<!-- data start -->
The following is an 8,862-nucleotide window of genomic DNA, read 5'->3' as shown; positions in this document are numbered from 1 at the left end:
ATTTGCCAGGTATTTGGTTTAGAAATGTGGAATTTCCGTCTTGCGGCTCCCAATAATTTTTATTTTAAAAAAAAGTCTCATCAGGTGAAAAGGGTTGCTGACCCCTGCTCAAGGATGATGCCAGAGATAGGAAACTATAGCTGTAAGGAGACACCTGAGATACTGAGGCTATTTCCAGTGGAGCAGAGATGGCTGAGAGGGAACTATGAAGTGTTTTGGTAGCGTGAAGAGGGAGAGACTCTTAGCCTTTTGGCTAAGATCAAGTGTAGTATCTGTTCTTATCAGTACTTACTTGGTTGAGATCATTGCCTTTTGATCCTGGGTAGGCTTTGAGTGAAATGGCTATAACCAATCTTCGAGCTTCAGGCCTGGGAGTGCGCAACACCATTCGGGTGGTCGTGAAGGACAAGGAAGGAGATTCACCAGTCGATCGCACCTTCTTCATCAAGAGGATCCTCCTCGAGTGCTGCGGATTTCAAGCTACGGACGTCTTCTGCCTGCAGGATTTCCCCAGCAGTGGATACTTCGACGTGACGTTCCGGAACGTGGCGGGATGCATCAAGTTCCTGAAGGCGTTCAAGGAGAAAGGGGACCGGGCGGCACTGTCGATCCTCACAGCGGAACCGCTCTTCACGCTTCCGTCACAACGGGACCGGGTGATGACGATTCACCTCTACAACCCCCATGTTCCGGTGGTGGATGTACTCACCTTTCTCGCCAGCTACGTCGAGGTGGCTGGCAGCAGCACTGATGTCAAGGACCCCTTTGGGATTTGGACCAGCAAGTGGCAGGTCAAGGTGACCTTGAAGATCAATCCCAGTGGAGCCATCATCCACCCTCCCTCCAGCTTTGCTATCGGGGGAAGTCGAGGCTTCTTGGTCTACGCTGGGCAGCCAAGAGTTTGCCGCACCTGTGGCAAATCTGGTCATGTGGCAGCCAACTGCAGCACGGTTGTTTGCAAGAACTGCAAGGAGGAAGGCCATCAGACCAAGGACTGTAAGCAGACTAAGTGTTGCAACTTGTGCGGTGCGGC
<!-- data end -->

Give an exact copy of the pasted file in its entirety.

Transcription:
The following is an 8,862-nucleotide window of genomic DNA, read 5'->3' as shown; positions in this document are numbered from 1 at the left end:
ATTTGCCAGGTATTTGGTTTAGAAATGTGGAATTTCCGTCTTGCGGCTCCCAATAATTTTTATTTTAAAAAAAAGTCTCATCAGGTGAAAAGGGTTGCTGACCCCTGCTCAAGGATGATGCCAGAGATAGGAAACTATAGCTGTAAGGAGACACCTGAGATACTGAGGCTATTTCCAGTGGAGCAGAGATGGCTGAGAGGGAACTATGAAGTGTTTTGGTAGCGTGAAGAGGGAGAGACTCTTAGCCTTTTGGCTAAGATCAAGTGTAGTATCTGTTCTTATCAGTACTTACTTGGTTGAGATCATTGCCTTTTGATCCTGGGTAGGCTTTGAGTGAAATGGCTATAACCAATCTTCGAGCTTCAGGCCTGGGAGTGCGCAACACCATTCGGGTGGTCGTGAAGGACAAGGAAGGAGATTCACCAGTCGATCGCACCTTCTTCATCAAGAGGATCCTCCTCGAGTGCTGCGGATTTCAAGCTACGGACGTCTTCTGCCTGCAGGATTTCCCCAGCAGTGGATACTTCGACGTGACGTTCCGGAACGTGGCGGGATGCATCAAGTTCCTGAAGGCGTTCAAGGAGAAAGGGGACCGGGCGGCACTGTCGATCCTCACAGCGGAACCGCTCTTCACGCTTCCGTCACAACGGGACCGGGTGATGACGATTCACCTCTACAACCCCCATGTTCCGGTGGTGGATGTACTCACCTTTCTCGCCAGCTACGTCGAGGTGGCTGGCAGCAGCACTGATGTCAAGGACCCCTTTGGGATTTGGACCAGCAAGTGGCAGGTCAAGGTGACCTTGAAGATCAATCCCAGTGGAGCCATCATCCACCCTCCCTCCAGCTTTGCTATCGGGGGAAGTCGAGGCTTCTTGGTCTACGCTGGGCAGCCAAGAGTTTGCCGCACCTGTGGCAAATCTGGTCATGTGGCAGCCAACTGCAGCACGGTTGTTTGCAAGAACTGCAAGGAGGAAGGCCATCAGACCAAGGACTGTAAGCAGACTAAGTGTTGCAACTTGTGCGGTGCGGC